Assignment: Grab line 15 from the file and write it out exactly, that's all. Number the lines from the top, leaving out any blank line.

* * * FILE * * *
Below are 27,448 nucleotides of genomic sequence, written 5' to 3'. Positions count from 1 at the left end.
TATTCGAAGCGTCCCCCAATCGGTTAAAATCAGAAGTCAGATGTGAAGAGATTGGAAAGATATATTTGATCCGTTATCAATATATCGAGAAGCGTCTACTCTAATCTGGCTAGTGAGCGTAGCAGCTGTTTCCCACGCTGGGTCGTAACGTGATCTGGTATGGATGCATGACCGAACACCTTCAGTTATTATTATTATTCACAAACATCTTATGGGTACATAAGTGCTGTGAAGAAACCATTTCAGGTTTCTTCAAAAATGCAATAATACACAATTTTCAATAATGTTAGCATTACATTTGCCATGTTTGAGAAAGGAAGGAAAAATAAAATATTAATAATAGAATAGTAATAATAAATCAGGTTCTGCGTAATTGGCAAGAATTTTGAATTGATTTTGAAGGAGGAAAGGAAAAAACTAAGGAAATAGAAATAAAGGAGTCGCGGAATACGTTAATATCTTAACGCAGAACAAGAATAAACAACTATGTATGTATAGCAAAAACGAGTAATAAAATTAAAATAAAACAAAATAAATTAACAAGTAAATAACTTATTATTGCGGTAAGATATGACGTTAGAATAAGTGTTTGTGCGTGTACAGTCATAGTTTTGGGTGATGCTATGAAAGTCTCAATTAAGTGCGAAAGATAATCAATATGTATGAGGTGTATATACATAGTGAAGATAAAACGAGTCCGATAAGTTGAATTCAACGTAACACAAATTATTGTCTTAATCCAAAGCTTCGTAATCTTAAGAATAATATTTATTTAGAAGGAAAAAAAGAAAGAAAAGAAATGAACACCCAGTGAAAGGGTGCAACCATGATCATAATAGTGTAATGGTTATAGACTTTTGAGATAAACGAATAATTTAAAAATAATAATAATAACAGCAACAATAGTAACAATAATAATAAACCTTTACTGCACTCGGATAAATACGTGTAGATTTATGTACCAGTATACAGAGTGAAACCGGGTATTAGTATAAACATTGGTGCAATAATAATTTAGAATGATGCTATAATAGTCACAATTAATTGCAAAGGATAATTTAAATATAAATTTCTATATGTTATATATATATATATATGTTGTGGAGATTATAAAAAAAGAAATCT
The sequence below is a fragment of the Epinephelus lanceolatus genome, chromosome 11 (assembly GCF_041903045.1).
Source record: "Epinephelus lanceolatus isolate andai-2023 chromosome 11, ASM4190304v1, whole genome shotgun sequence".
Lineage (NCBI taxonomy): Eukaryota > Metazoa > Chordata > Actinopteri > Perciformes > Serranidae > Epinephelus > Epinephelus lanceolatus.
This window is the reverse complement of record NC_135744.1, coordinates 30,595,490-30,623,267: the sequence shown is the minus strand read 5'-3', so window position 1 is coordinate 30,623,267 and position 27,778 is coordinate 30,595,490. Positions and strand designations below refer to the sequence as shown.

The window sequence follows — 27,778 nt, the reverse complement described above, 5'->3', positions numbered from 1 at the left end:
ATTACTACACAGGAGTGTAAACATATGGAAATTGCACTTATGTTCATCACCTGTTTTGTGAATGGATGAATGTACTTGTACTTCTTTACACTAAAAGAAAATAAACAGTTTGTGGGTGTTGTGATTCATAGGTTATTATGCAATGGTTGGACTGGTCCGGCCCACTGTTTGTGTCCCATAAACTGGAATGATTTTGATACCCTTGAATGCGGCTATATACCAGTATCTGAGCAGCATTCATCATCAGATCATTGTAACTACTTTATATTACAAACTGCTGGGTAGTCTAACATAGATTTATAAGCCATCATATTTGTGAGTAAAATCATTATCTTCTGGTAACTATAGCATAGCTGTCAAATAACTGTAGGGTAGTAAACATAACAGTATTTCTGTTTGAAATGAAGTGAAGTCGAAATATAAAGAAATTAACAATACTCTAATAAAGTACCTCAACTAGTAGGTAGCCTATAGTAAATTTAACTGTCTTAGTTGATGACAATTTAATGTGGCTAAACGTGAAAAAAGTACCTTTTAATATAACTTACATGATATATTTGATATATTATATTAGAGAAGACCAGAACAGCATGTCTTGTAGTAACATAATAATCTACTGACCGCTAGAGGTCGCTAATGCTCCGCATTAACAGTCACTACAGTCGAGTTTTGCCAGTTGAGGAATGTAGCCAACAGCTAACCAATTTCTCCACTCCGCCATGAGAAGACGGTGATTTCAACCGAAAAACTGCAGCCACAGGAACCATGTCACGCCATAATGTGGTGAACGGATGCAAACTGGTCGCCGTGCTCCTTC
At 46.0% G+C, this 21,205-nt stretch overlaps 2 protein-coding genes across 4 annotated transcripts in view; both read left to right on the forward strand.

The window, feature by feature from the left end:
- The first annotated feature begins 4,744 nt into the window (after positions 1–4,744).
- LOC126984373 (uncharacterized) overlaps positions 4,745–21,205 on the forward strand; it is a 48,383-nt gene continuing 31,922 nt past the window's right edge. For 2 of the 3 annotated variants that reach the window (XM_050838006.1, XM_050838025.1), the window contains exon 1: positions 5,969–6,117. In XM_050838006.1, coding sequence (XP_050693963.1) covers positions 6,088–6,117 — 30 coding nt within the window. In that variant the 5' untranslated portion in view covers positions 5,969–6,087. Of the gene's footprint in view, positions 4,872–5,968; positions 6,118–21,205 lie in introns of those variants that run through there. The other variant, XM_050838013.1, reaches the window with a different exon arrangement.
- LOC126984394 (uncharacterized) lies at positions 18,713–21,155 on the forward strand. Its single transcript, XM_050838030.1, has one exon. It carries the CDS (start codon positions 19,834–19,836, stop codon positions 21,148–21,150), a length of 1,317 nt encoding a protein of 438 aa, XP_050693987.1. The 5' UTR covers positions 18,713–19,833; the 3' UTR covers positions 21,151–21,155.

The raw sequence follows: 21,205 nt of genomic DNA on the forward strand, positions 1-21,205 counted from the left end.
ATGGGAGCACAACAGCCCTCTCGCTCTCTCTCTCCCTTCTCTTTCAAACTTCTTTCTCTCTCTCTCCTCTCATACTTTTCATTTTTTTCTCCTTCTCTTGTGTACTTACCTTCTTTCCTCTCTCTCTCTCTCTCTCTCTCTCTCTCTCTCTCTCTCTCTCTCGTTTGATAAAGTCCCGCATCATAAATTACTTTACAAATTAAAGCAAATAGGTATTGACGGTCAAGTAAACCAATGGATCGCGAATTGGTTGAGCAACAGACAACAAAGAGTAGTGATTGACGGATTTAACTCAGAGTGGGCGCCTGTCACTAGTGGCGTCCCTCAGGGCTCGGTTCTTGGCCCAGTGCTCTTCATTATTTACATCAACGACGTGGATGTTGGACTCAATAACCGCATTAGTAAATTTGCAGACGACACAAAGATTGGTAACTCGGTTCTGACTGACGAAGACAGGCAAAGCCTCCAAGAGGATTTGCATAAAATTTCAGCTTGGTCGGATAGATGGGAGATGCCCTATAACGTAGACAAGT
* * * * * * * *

ATGGGAGCACAACAGCCCTCTCGCTCTCTCTCTCCCTTCTCTTTCAAACTTCTTTCTCTCTCTCTCCTCTCATACTTTTCATTTTTTTCTCCTTCTCTTGTGTACTTACCTTCTTTCCTCTCTCTCTCTCTCTCTCTCTCTCTCTCTCTCTCTCTCTCTCTCGTTTGATAAAGTCCCGCATCATAAATTACTTTACAAATTAAAGCAAATAGGTATTGACGGTCAAGTAAACCAATGGATCGCGAATTGGTTGAGCAACAGACAACAAAGAGTAGTGATTGACGGATTTAACTCAGAGTGGGCGCCTGTCACTAGTGGCGTCCCTCAGGGCTCGGTTCTTGGCCCAGTGCTCTTCATTATTTACATCAACGACGTGGATGTTGGACTCAATAACCGCATTAGTAAATTTGCAGACGACACAAAGATTGGTAACTCGGTTCTGACTGACGAAGACAGGCAAAGCCTCCAAGAGGATTTGCATAAAATTTCAGCTTGGTCGGATAGATGGGAGATGCCCTATAACGTAGACAAGT